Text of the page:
Using Protein Degradation to Drug the Undruggable
Is My Target Degraded?
HiBiT technology enables quantitative analysis of protein degrader function. HiBiT is an 11-amino acid peptide tag which has high affinity for its complementary partner, LgBiT. Together, they comprise the binary luminescent protein, NanoBiT® Luciferase. Upon HiBiT-LgBiT engagement, the active luciferase protein produces a very bright and highly sensitive readout correlated to the endogenous target protein level, when HiBiT is introduced at the endogenous locus using CRISPR gene editing.
Addition of compounds that elicit degradation results in loss of luminescence signal, which is highly quantitative and can be measured in real time. Cellular dose-response curves can be obtained and monitored over a 24- to 48-hour time frame, allowing for accurate determination of degradation rate, Dmax, DC50 values and protein recovery.
This approach allows rapid rank ordering of degradation against a series of different parameters, and the assay is suitable for high-throughput screening.
An illustration of HiBiT fusion:LgBiT complementation inside a cell.
Does My PROTAC Form A Ternary Complex?
Formation of the E3 ternary complex (containing the target, degradation compound and E3 ligase) is perhaps the most crucial step in targeted protein degradation. This step represents a critical parameter in the development and optimization of effective degrader compounds. NanoBRET™ technology is ideally suited to study ternary complex formation in a live-cell format, allowing for both endpoint or kinetic analysis.
In this assay, target protein serves as the energy donor (bioluminescence), expressed in the cell as an exogenous transient NanoLuc® fusion or an endogenously tagged HiBiT fusion in a LgBiT-expressing cell. HaloTag® fusions with von Hippel-Lindau (VHL) or cereblon (CRBN) E3 ligase components are expressed exogenously and labeled with fluorescent ligand to serve as the energy acceptor.
A schematic depiction of NanoBRET™ ternary complex formation.
Does My Target Become Ubiquitinated?
What Is the PROTAC's Cellular Permeability and Target Affinity?
When developing degrader compounds, it is important to assess their cellular permeability and affinity for target proteins and E3 ligases. The NanoBRET™ Target Engagement (TE) Assays enable the measurement of protein-small molecule binding interactions in live cells, providing quantitative determination of compound affinity and occupancy for target proteins.
The NanoBRET™ TE assays utilize bioluminescent resonance energy transfer (BRET) from a NanoLuc® luciferase-tagged target protein and a cell-permeable fluorescent NanoBRET™tracer. When the tracer reversibly engages the target-NanoLuc® fusion protein in cells, BRET is achieved by luminescent energy transfer from NanoLuc®-tagged target protein to the cell-permeable fluorescent tracer. Target engagement is measured by competition of compound with the NanoBRET™ tracer, which results in a loss of BRET. The measurement produces a cellular affinity for the compound and can be performed using an addition only, scalable, multi-well plate method.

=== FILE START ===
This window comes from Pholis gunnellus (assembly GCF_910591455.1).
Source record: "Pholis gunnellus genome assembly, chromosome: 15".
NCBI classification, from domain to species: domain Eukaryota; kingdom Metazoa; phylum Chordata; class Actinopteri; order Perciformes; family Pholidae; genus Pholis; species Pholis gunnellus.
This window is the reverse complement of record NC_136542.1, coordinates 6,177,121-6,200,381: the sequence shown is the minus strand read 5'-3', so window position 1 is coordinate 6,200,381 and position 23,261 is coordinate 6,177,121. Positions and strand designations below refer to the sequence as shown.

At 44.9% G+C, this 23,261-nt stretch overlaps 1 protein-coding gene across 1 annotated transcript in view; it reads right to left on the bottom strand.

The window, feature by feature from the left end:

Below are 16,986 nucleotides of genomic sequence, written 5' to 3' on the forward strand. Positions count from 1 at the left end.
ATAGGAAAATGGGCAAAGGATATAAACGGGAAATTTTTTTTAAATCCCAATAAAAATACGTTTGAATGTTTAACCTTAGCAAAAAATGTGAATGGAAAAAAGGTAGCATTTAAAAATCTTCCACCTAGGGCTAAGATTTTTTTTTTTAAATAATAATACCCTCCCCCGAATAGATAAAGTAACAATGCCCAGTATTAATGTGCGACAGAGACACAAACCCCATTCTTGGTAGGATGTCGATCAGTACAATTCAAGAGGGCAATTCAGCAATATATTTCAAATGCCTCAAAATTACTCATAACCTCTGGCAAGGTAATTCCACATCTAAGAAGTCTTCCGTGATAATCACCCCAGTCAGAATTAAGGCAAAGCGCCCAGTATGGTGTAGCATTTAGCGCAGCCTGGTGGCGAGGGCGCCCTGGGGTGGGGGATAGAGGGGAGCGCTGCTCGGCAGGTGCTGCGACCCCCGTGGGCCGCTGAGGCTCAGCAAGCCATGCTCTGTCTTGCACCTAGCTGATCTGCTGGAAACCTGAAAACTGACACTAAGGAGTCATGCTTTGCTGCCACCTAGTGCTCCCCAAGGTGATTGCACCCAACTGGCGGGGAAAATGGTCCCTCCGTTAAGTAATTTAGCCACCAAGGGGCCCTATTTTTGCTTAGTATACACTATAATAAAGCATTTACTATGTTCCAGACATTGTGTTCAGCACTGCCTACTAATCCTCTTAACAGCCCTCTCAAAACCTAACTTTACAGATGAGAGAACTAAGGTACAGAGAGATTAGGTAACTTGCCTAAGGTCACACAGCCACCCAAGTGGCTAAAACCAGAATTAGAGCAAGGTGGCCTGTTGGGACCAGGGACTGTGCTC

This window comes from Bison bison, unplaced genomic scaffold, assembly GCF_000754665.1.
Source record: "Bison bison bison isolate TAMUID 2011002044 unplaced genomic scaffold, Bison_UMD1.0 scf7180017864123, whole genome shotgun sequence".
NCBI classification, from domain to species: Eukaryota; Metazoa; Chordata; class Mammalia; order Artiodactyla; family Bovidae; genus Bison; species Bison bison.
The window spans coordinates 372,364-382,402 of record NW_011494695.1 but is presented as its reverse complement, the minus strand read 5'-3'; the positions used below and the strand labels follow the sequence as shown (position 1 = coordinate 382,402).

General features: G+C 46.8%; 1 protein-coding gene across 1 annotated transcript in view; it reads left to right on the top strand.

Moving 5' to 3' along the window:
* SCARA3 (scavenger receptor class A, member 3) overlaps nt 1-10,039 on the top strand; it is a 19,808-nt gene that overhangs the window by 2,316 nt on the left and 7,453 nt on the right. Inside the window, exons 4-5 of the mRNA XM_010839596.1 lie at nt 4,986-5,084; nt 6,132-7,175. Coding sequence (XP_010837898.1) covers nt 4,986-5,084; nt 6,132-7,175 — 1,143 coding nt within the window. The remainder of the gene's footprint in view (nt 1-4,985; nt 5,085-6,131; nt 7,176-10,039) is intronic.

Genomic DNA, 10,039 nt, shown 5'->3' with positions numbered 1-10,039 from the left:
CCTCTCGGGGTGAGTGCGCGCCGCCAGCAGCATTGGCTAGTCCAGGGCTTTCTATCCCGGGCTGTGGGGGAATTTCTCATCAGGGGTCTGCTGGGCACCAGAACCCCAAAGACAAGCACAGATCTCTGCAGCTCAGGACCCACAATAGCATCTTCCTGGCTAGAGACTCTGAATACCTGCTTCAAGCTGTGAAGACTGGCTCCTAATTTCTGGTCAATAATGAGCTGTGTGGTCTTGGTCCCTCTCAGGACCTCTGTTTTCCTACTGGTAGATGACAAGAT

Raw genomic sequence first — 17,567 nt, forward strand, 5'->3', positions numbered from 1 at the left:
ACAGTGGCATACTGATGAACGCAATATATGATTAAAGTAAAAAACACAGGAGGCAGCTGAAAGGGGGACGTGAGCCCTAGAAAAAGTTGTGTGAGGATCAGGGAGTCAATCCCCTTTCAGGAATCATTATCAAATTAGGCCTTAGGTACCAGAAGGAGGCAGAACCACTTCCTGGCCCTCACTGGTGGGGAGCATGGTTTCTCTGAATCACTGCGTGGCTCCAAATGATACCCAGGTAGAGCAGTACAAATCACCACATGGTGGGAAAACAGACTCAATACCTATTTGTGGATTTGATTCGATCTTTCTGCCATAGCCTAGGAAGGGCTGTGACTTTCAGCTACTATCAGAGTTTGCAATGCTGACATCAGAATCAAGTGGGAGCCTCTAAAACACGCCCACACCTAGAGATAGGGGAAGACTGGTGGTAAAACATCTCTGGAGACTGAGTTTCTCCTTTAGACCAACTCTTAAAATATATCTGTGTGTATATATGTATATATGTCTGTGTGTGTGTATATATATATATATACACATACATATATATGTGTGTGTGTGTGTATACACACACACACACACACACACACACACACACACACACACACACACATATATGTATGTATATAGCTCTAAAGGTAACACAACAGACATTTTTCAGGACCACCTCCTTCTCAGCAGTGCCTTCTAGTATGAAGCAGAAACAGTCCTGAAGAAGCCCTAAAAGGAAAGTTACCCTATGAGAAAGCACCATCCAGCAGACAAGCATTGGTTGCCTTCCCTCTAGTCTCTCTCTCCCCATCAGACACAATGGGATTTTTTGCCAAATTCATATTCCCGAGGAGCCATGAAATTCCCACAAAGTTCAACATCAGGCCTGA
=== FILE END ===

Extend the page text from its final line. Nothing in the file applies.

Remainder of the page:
We have successfully developed assays using the NanoBRET™ TE technology for multiple target classes important in drug discovery, including kinases, histone deacetylases (HDAC) and bromodomains. Recently, the technology has been applied to E3 ligases and NanoBRET™ TE assays have been developed for CRBN, VHL, XIAP, cIAP and MDM2. The NanoBRET™ TE E3 ligase assays can be performed in live or permeabilized cells, which allows the user to assess compound affinity for the E3 ligase as well as compound permeability. Learn more about NanoBRET™ TE E3 ligase assays in this poster.
Residence time is an important parameter to monitor during SAR studies to improve degradation potency. NanoBRET™ TE Assays can be configured in a kinetic mode to understand residence time of a compound for its target protein.
Tools are also available to build NanoBRET™ TE Assays for additional E3 ligases and other targets. See Designing Your Own Target Engagement Assay.
Measuring cellular affinity of BET degraders targeting BRD4 using the NanoBRET™ TE Assay. Comparison of cellular binding affinity for two related PROTACs that target BRD4 (left panel) using a BRD4 NanoBRET™ TE assay. Degrader affinity for the E3 ligase CRBN was compared in live and permeabilized cells using a NanoBRET™ TE CRBN assay to assess contribution of compound permeability to measured binding affinity (right panel). The study revealed that dBET6 is more permeable than dBET1 and dBET6 has slightly higher affinity for CRBN compared to dBET1.
What Is the Phenotypic Consequence of Target Degradation?
Temporal degradation of proteins inside a cell often elicits a much different phenotype than genetic knockouts or protein mutations. HaloPROTAC-3, a fusion of a HaloTag® label and a PROTAC, is a rapid and highly effective way to understand and characterize protein degradation phenotype.
HaloPROTAC-3 recruits an endogenous VHL E3 ligase component to a HaloTag® fusion protein, resulting in ubiquitination and degradation via the proteasome pathway. HaloPROTAC contains a degradation-inducing acylamine moiety, coupled to a chloroalkane moiety by a linker of variable length.
To study endogenous protein loss in relevant cell backgrounds, we recommend incorporating a HaloTag® or HiBiT-HaloTag® tag into the target protein loci via CRISPR/Cas9 gene editing. Loss of protein is monitored in cells treated with HaloPROTAC-3 either using HaloTag® monoclonal antibodies (for HaloTag® tags) or live-cell luminescence (with HiBiT-HaloTag® tags). HaloPROTAC-3 shows fast burst loss that is sustained over time with endogenously tagged HaloTag® fusion proteins.
Schematic overview of HaloPROTAC function.
The HiBiT-BRD4 degradogram. BRD4, endogenously tagged with HiBiT and HaloTag® label, is degraded using increasing concentrations of HaloPROTAC and quantified using HiBiT luminescence.